Six of Slovakia's largest hospitals struggling with protesting staff
As Hungary gets a new government Slovakia is gearing up for elections in two months time and a strike by health workers is causing plenty of controversy during the pre-election period. The medical personnel at six large Slovak hospitals are in their fourth week of strike action. They are asking for a 25 percent pay raise and an end to privatization of their institutions. From Bratislava, Anca Dragu reports.
Kvetoslava Klauteniova is a doctor with the Faculty Hospital in Bratislava where the strike began:
"I cannot agree with the way the health care sector reform is being implemented. I agree that it was necessary to launch a reform, but look how our health care looks like. I just cannot support it and nobody can deny us the right to strike."
A doctor receives a salary of about 600-700 euro a month, depending on their specialization and years of practice. This means that a junior doctor starts with slightly more than 350 euro per month, which is almost 40 percent lower than the average salary in Slovakia. Doctors received a 10 percent pay raise at the end of last year and during the current strike the management offered them another 8 percent. As for nurses, they have two options - be satisfied with 300-400 euro per month in Slovakia or to go to work in Austria, UK, the Czech Republic or the Scandinavian countries where they receive three to four times more money than they receive here.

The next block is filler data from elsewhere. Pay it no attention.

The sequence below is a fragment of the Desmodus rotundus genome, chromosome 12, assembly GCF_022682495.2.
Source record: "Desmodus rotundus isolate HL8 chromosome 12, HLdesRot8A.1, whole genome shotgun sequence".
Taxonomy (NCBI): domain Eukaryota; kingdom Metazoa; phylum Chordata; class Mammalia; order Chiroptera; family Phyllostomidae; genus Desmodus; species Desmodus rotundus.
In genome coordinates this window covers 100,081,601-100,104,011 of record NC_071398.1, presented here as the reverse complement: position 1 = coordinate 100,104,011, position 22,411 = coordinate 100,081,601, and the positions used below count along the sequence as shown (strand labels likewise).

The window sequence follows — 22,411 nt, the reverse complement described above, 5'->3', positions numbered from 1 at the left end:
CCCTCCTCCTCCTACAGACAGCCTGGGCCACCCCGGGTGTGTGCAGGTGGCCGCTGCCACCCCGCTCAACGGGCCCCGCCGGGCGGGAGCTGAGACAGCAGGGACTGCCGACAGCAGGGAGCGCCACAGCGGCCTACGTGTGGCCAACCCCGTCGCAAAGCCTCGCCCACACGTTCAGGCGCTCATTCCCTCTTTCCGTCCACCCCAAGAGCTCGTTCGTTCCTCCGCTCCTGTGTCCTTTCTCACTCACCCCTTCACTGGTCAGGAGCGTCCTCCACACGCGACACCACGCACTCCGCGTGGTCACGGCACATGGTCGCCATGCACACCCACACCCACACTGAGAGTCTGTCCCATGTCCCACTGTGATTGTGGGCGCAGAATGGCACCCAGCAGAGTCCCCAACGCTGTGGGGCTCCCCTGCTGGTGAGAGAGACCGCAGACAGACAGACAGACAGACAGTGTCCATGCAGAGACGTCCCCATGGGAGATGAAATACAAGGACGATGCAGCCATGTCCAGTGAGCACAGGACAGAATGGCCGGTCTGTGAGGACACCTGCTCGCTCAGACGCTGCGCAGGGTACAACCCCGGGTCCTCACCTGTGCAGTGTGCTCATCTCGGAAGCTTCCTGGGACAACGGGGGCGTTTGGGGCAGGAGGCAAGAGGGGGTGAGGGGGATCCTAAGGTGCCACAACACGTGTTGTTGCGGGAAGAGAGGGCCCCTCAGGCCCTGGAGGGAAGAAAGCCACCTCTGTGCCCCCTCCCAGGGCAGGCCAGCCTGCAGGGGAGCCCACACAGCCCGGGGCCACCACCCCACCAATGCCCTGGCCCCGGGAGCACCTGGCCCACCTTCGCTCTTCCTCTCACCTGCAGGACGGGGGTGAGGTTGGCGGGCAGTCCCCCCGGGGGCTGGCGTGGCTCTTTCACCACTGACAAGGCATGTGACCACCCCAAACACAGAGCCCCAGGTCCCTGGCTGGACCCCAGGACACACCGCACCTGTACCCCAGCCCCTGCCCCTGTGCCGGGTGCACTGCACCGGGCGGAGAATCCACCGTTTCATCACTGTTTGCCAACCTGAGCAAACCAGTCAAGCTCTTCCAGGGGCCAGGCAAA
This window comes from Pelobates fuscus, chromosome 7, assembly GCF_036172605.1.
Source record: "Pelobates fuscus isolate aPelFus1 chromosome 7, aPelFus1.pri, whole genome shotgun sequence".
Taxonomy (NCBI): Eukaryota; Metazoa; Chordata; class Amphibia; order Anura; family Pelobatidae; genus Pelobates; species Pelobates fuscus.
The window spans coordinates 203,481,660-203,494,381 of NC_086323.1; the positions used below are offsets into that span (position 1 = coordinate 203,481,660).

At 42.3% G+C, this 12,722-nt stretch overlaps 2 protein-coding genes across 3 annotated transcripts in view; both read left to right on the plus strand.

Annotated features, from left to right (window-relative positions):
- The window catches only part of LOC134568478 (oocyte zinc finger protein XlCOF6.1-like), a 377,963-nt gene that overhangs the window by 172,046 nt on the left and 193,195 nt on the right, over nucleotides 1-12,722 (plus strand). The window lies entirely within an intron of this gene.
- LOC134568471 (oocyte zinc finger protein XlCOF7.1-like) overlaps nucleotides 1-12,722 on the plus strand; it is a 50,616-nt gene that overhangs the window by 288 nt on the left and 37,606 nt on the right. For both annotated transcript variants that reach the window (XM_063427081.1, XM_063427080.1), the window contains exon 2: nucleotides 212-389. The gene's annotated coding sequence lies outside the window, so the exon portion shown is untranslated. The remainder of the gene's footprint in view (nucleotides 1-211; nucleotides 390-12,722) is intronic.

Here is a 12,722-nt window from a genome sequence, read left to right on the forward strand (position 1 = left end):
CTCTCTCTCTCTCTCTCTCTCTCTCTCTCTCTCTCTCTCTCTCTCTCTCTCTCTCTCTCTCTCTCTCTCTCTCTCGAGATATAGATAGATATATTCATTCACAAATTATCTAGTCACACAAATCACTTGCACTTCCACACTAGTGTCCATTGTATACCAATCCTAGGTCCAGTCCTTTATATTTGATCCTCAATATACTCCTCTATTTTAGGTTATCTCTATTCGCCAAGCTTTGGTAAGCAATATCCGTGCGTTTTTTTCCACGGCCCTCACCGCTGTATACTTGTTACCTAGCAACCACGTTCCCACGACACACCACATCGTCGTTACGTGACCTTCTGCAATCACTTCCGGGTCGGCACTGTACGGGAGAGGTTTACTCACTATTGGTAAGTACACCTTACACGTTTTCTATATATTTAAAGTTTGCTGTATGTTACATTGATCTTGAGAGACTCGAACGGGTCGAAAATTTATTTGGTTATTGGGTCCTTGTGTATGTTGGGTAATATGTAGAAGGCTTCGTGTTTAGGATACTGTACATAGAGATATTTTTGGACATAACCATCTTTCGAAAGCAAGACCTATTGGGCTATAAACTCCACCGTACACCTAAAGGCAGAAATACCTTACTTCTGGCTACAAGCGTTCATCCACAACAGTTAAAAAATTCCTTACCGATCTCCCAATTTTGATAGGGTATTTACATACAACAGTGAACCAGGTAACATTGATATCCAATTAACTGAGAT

Slovak patients, however, do not seem very interested in the financial problems of doctors or nurses. Most of the patients are nostalgic for the times when healthcare was free for everyone. They don't want to hear that hospitals are oversized and people simply eat pills, judging from the very high figure of drug consumption in Slovakia.
"Health care services are really poor, doctors are not professional either. I think this strike should be turned the other way round and it should not be the employees, but the patients who should go on strike."
"Of course they complained about their problems but I explained to them that we must keep on reforming the system because it is the only way for the hospitals to recover financially. I also talked to them about drawing money from the European Union in order to upgrade the medical equipment and train the medical personnel, concluded Dzurinda."
Unimpressed by his words 40,000 doctors and nurses from smaller hospitals across Slovakia announced they might join the strike if the management doesn't increase its current offer of an 8 percent pay raise.